Without these, the compadore can never thrive. His pay is generally about four, or at the utmost five, rupees per month; but that is comparatively no object, in a family where some hundreds are spent in housekeeping. To aid the deception, he invariably dresses so meanly as to claim commiseration for his apparent poverty; while at the same time he probably contrives to retain, one way or other, about an eighth part of the money intrusted to his disbursement.

The khansaman usually enquires, during the evening, what will be required in the culinary department on the succeeding day: if the family dine abroad, no directions are necessary; otherwise, fish, flesh, and fowl must be purchased. Between daylight and sunrise, after which all the prime articles in the market will have disappeared, the compadore proceeds, attended by one or two under-servants (mushuulchees, khulasees, &c.), to purchase the required articles. No time must be lost in returning home, [[150]] at least during the hot months; for such is the rapid progress towards putrefaction, that veal killed after midnight has become perfectly offensive in ten hours, after every possible precaution to keep it cool.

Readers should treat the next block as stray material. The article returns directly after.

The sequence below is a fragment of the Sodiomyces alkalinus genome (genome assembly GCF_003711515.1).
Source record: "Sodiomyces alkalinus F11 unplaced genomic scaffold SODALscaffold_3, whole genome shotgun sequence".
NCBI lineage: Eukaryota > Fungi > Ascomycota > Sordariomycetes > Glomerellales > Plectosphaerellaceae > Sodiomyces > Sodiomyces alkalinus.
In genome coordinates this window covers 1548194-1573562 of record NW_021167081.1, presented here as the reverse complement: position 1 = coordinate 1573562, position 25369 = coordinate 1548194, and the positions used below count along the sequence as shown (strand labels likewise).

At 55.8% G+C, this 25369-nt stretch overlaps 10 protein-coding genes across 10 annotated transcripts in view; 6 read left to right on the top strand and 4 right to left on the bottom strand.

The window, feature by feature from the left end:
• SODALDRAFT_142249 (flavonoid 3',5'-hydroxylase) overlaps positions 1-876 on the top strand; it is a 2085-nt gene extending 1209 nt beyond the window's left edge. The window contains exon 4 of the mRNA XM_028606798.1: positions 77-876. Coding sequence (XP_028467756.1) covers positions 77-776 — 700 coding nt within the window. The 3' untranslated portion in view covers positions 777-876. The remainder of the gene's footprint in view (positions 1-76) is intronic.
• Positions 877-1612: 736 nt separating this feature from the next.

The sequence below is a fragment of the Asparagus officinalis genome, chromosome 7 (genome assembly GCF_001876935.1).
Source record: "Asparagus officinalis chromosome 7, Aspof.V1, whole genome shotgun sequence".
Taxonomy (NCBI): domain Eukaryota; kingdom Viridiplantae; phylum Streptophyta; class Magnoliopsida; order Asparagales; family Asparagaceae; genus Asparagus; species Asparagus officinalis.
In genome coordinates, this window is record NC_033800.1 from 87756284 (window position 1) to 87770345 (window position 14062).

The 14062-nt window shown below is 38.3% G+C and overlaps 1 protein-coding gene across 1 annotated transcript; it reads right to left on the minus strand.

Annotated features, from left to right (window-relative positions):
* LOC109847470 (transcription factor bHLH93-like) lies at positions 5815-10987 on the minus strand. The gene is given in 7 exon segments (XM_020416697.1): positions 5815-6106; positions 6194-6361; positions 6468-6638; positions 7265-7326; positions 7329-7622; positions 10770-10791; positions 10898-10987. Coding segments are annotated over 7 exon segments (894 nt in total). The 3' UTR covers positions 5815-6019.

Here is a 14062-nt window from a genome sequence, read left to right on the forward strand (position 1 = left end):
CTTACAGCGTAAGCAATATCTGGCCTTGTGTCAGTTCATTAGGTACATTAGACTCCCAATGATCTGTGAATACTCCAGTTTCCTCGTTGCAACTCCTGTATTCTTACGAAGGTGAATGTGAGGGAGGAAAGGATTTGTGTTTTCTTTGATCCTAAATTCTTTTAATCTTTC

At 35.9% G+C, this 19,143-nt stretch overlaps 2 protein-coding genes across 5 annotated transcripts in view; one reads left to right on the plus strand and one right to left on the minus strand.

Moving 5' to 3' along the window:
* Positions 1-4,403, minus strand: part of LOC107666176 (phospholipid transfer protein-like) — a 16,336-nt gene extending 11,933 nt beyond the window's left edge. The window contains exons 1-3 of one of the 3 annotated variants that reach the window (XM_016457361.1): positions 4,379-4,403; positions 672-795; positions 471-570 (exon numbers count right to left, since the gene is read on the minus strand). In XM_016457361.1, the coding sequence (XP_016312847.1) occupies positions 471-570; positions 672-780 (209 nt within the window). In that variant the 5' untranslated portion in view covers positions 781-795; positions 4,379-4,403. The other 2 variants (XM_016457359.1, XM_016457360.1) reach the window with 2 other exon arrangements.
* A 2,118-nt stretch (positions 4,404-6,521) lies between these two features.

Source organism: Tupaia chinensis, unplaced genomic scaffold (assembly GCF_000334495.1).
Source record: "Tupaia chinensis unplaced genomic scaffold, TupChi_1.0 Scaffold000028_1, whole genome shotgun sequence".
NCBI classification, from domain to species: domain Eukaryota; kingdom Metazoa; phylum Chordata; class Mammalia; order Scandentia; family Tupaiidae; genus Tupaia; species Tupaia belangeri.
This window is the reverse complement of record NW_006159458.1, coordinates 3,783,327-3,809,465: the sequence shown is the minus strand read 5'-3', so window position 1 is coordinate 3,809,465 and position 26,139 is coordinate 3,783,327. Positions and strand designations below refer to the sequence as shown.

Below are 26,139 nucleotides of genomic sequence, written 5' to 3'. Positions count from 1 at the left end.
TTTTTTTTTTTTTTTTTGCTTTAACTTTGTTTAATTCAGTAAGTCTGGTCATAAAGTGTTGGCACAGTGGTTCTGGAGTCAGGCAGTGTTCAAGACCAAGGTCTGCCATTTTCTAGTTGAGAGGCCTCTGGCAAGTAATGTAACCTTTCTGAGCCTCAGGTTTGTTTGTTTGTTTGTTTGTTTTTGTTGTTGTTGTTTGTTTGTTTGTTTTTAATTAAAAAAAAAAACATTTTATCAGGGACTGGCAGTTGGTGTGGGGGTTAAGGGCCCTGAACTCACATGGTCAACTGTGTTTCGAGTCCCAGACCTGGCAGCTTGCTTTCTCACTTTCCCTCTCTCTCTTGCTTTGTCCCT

A compadore must, of necessity, be a good accountant. Like the sirkar, he is well versed in fractions, and will compute down to a single gundah of cowries, (i.e. four Blackamoor's teeth). This minuteness passes for honesty with many; who either put those very small parts out of the question, or satisfy themselves that the accounts are correctly taken, without even examining their contents. Every charge committed to paper thus becomes sanctioned; therefore the compadore is anxious to have his items noted, that they may be beyond the probability, if not the possibility, of refutation.

Not a cowrie can be expended without the compadore's knowledge. Under the plea of fidelity to his employer, he insists upon being privy to every disbursement; never failing to commend his own vigilance, and strictly attending every morning, with his hands full of papers, and his ink-pot, &c., in readiness to give a detail of the expenses of the preceding day; though he perfectly knows that detail is never regarded.